From The Kiowa County Press (Chris Sorensen):
While western Colorado has largely seen improvements in drought conditions since December, the northeast plains are showing an increase in abnormally dry conditions, and even development of moderate drought in Weld County over the past week.
In northwest Colorado, an area of severe drought impacting northern Routt County improved to moderate conditions over the past week.
Central Archuleta County saw in increase in exceptional drought – the worst category – with the remainder of the county in extreme drought after recent improvements.
Abnormally dry conditions expanded in northeast Colorado to cover Logan, Phillips, Sedgwick, Washington and most of Yuma counties, along with the remainder of northeast Lincoln and portions of northwest Kit Carson counties. The abnormally dry area also expanded into southwest Cheyenne County. The area has received ten to 30 percent of normal precipitation since the end of 2018.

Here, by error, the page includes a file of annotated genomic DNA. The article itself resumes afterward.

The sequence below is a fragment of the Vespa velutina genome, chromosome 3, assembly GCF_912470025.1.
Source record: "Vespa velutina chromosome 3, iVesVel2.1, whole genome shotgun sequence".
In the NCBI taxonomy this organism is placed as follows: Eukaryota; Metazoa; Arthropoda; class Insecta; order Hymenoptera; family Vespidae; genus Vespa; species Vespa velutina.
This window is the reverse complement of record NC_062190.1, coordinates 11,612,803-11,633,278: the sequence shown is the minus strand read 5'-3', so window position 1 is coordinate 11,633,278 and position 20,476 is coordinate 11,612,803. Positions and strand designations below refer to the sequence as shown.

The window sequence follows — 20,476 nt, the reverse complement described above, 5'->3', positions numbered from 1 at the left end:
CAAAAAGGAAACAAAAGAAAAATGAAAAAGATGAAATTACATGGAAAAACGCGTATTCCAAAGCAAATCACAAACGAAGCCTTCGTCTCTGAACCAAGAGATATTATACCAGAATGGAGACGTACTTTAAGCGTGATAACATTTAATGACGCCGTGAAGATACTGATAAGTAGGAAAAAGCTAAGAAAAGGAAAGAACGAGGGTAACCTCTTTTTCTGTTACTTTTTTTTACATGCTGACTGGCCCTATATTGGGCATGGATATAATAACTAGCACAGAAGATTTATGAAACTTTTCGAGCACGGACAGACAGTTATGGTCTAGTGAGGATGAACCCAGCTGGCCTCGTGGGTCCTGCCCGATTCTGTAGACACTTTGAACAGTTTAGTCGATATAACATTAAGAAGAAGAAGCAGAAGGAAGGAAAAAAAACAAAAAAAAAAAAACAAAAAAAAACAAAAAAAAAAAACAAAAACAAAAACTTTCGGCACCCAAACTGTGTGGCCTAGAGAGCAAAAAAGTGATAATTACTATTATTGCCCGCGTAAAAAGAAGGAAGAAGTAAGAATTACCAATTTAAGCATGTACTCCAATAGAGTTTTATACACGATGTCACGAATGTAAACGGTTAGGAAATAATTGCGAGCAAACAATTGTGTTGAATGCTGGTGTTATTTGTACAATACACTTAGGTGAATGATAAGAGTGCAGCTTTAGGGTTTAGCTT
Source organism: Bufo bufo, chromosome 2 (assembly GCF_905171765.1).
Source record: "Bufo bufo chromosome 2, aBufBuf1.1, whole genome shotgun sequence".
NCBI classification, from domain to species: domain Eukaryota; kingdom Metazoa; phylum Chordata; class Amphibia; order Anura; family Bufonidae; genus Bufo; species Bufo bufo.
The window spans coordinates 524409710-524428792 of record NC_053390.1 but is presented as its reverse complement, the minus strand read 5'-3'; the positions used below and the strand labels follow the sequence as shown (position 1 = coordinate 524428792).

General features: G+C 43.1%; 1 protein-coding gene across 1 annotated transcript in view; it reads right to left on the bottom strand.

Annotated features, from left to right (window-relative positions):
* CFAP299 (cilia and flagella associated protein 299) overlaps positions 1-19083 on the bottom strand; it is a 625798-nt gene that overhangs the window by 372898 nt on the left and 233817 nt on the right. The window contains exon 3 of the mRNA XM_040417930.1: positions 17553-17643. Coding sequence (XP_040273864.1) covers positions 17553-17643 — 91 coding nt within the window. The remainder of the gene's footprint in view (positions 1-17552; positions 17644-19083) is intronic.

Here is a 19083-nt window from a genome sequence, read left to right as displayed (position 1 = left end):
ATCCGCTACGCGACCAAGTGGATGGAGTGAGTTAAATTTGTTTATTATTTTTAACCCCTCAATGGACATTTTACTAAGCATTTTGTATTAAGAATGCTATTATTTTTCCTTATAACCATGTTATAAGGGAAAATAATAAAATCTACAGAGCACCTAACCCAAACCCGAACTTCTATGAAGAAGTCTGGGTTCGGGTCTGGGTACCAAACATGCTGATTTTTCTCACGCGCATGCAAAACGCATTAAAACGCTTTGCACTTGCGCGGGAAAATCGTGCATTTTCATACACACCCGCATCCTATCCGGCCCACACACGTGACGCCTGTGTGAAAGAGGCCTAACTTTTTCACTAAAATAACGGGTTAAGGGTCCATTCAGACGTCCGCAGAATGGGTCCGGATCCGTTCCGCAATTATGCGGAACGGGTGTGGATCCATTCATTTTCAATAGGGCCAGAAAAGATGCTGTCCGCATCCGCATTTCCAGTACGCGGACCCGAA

Moderate drought appeared in central Weld County over the past week, while severe drought expanded slightly in southeast Elbert County.
Overall, the drought-free area of Colorado dropped from 16 percent to eight, while abnormally dry conditions expanded to 25 percent, up from 18 percent, over the past week. Moderate drought increased by one point to 26 percent of the state. Severe and extreme conditions were steady at 19 percent each. Exceptional drought was also unchanged at three percent.
River basins across the state have all reached 100 percent or more of the median snow water equivalent – a measure of the water content of snowpack. Statewide, SWE stood at 109 percent, up from 104 percent February 1. The San Miguel, Dolores, Animas and San Juan basin reached 102 percent of median, up from 89 percent, while the Upper Rio Grande basin moved from 88 to 100 percent. Both basins had been below the median for the year prior to the February 10 report. Remaining basins in western Colorado showed slight improvements for the week and remain well above 100 percent. In eastern Colorado, the South Platte and Arkansas basins slipped slightly but remain strong at 112 and 122 percent, respectively.